Ron’s role was mostly to be an intermediary between Jobs and Wozniak, but he decided to leave Apple after he could not stomach the fact that Jobs had spent over $1500 on parts for a product. Wozniak and Jobs invited him back to rejoin them after a few years, but Ron’s decision was final: he had left Apple for good. Ron felt like Jobs was a quarrelsome man who would easily lose his temper.

When he was leaving Apple, Ron sold his 10% stake for $800. Today, that 10% stake would be worth billions of dollars.



Historians believe that the assassination of Austrian Archduke Franz Ferdinand and his wife, Sophie, Duchess of Hohenberg, started World War I. The couple had visited Sarajevo but little did they know that Serb terrorists were waiting for them. The terrorists were seeking to revenge Austria’s annexation of Bosnia.

At first, the couple escaped unharmed when a hand grenade was thrown at their car. Ferdinand only complained about the situation before deciding to head to the hospital to visit those who had been wounded. But this was going to be the start of trouble.

Initially, 19-year-old assassin Gavrilo Princip had tried to kill Ferdinand that same day, but his plan did not go as expected. He aborted the mission and headed to a café to have a sandwich. But little did he know that Ferdinand was going to cross his path.

Leopold Lojka, Ferdinand’s driver, took the wrong turn into Josef Street and drove right in front of Princip. He had committed a significant error because he was not supposed to use Josef Street.

Lojka immediately slammed the brakes when he realized he had made an error, but his action caused the car to malfunction. Since everyone in the car was now a defenseless victim, Princip seized the opportunity and opened fire killing Ferdinand. Sophie was also caught in the crossfire when she tried to cover Ferdinand with her body.

After the shootings, things started to heat up. For example, Germany assured an angered Austria that it was going to support her crisis.

The shooting took place on the morning of 28 June, 1914, in Sarajevo, and triggered a series of events that led to the start of World War I, which saw some 16 million people losing their lives.

World War I led to severe economic problems and brought about the Great Depression.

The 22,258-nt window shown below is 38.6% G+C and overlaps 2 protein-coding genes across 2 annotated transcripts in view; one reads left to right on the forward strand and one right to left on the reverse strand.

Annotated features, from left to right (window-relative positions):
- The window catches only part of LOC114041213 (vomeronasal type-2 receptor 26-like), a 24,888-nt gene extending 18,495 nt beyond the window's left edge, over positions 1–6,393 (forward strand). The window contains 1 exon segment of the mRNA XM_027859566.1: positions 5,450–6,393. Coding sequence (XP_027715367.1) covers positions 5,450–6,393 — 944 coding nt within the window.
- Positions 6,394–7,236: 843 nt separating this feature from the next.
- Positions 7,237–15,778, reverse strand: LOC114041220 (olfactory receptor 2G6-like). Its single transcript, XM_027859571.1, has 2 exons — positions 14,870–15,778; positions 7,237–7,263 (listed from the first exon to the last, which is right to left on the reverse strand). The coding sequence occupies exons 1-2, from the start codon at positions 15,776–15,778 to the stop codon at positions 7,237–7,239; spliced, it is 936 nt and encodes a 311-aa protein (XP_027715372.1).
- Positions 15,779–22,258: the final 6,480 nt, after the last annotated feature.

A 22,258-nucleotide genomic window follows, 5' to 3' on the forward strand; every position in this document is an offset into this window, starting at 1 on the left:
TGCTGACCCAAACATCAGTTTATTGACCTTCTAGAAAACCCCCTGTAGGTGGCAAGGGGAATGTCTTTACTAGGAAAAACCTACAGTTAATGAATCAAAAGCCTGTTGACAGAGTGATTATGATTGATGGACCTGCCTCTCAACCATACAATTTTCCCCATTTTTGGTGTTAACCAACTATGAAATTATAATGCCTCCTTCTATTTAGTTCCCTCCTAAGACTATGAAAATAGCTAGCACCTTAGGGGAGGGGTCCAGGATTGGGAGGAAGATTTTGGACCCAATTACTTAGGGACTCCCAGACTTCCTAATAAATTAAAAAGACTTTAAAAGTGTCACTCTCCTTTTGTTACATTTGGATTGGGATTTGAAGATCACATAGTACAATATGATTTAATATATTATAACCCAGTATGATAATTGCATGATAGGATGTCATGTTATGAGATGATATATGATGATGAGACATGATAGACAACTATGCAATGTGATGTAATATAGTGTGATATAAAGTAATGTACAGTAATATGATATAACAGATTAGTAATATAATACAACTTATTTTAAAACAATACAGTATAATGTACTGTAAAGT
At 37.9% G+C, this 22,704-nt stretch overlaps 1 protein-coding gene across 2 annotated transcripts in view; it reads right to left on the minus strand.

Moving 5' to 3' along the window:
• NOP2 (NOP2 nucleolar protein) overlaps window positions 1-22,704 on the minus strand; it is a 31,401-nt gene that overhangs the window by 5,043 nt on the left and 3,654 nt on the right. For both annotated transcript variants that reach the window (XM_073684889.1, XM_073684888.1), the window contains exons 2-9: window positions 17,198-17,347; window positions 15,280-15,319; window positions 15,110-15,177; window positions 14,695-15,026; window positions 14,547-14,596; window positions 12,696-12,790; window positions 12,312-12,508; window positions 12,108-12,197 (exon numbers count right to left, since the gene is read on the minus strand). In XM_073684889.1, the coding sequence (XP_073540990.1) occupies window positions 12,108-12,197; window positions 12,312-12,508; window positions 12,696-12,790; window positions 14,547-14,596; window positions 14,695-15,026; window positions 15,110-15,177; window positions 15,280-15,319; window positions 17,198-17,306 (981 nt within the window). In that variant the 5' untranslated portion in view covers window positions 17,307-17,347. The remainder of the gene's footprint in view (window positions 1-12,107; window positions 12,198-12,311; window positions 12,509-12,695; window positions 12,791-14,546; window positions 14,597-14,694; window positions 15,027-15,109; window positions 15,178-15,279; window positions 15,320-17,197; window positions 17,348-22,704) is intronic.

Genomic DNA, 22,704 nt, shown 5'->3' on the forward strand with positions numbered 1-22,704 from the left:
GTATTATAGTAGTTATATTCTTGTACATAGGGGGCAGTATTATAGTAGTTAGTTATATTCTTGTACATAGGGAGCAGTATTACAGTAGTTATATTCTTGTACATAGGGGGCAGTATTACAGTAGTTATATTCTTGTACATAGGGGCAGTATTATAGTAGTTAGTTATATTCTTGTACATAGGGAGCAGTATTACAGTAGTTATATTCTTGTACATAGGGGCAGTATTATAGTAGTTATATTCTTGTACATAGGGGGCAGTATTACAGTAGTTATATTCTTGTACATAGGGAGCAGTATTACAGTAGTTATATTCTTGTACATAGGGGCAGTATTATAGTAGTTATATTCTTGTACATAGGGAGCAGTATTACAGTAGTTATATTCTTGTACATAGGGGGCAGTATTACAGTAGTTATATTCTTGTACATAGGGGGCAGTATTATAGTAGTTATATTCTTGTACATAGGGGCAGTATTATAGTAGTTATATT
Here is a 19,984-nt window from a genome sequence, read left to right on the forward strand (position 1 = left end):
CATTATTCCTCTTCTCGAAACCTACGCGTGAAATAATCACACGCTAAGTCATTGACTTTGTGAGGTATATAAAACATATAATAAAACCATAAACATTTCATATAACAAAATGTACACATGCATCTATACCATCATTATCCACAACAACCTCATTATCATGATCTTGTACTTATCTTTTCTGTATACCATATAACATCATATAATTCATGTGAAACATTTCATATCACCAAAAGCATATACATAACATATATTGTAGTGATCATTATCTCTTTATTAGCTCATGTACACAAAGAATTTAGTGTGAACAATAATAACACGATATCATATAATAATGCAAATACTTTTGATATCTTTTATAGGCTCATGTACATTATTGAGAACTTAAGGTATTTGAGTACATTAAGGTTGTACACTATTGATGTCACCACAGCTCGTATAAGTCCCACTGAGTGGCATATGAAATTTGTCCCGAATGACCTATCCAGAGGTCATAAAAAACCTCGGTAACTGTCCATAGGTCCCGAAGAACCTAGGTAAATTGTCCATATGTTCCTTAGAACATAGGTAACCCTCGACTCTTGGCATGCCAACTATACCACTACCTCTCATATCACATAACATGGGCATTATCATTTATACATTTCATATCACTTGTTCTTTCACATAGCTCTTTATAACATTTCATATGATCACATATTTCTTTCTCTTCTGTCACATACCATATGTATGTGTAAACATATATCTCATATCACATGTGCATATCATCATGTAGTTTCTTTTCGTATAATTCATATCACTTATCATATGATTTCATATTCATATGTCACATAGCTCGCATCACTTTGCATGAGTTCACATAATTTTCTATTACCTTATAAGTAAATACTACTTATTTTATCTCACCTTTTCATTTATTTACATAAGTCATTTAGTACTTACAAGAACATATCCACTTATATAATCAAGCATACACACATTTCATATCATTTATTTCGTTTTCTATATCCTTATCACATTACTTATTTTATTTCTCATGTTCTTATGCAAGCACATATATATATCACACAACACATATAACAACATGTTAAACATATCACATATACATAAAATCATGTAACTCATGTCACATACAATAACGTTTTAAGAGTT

This wrong turn lead to poverty, misery, war, and the death of millions. Some historians argue that World War I would have happened anyway.



Without a doubt, Google and Facebook are among some of the top companies today. But a few years back, they would have been acquired by a former web giant, Yahoo.

This was back in the summer of 2002, just two years before internet search giant, Google, went public. When the then Yahoo CEO, Terry Semel, sat together with other officials, he thought $5 billion was too high, yet Google’s revenue was at $240 million a year while Yahoo made $837 million yearly. Semel wanted to offer $3 billion.

After having discussions with the relevant parties, Semel thought it was not right to spend that much money on a search engine yet Yahoo had a back plan to buy another top-notch search engine.

But Semel’s decision was going to be regretted later.

Today, Google controls around 70% of the search-related advertising market. Google has grown to be a vibrant company while Yahoo has dwindled over the years. Google’s algorithm had nailed web searching, and Yahoo had the opportunity to own this formula. But Yahoo thought they’d dominate the web forever. According to David A Vise’s The Google Story, Yahoo did not want to lose traffic to other sites that came in search results. The firm wanted internet users to spend more time on their web page.

This was not the only time Yahoo blew its chance for excellence. It also had an opportunity to acquire the social-networking darling Facebook, but it still failed. Instead, Yahoo was interested in the acquisition of YouTube, which was quickly bought by Google. By 2006, it became apparent that Facebook was going to be around for a long time, but when Facebook went to Yahoo to sell the company, the two failed to reach an agreement.



The merger between Mercedes-Benz and Chrysler happened in 1998 at the cost of $37 billion and gave birth to Daimler Chrysler. However, the merger did not go as planned and by 2007, Mercedes had to sell Chrysler.

The partnership was considered one of the biggest mergers between corporations, but it had its own challenges. First, there were cultural differences between the Germans and Americans. Second, Daimler had been concentrating on luxury brands and high-end customers and did not understand why Chrysler was concerned about price.

Daimler had to break its parts-sharing agreement because it became worried about sharing Mercedes components. At the time, Chrysler was already experiencing the U.S. auto crisis. Shareholders became concerned, and Daimler had to get Chrysler off its hands with a payment of $650 million in 2007.

The merger has been blamed as a mistake by Daimler’s CEO, Dieter Zetsche. The reality is that both companies could not achieve global integration because their brands clashed.